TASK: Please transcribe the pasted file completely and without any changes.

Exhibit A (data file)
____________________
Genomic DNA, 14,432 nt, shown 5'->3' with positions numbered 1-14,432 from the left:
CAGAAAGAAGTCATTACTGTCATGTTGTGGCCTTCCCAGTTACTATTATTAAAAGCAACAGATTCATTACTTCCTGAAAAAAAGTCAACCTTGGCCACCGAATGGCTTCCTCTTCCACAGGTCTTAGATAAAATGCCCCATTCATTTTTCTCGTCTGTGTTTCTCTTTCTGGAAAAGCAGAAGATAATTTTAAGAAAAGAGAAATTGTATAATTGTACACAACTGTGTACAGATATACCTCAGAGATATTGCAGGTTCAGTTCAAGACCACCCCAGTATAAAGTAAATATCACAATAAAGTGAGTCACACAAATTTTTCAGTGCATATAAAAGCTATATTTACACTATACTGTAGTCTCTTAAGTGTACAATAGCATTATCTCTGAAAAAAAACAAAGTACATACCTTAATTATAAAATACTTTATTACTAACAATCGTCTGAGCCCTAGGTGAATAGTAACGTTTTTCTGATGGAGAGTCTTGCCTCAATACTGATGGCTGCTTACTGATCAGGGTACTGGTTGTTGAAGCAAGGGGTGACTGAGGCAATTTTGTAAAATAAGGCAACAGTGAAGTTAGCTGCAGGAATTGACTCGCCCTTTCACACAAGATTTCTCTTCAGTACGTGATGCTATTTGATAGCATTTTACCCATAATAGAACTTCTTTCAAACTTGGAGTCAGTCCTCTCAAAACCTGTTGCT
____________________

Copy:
Genomic DNA, 14,432 nt, shown 5'->3' with positions numbered 1-14,432 from the left:
CAGAAAGAAGTCATTACTGTCATGTTGTGGCCTTCCCAGTTACTATTATTAAAAGCAACAGATTCATTACTTCCTGAAAAAAAGTCAACCTTGGCCACCGAATGGCTTCCTCTTCCACAGGTCTTAGATAAAATGCCCCATTCATTTTTCTCGTCTGTGTTTCTCTTTCTGGAAAAGCAGAAGATAATTTTAAGAAAAGAGAAATTGTATAATTGTACACAACTGTGTACAGATATACCTCAGAGATATTGCAGGTTCAGTTCAAGACCACCCCAGTATAAAGTAAATATCACAATAAAGTGAGTCACACAAATTTTTCAGTGCATATAAAAGCTATATTTACACTATACTGTAGTCTCTTAAGTGTACAATAGCATTATCTCTGAAAAAAAACAAAGTACATACCTTAATTATAAAATACTTTATTACTAACAATCGTCTGAGCCCTAGGTGAATAGTAACGTTTTTCTGATGGAGAGTCTTGCCTCAATACTGATGGCTGCTTACTGATCAGGGTACTGGTTGTTGAAGCAAGGGGTGACTGAGGCAATTTTGTAAAATAAGGCAACAGTGAAGTTAGCTGCAGGAATTGACTCGCCCTTTCACACAAGATTTCTCTTCAGTACGTGATGCTATTTGATAGCATTTTACCCATAATAGAACTTCTTTCAAACTTGGAGTCAGTCCTCTCAAAACCTGTTGCT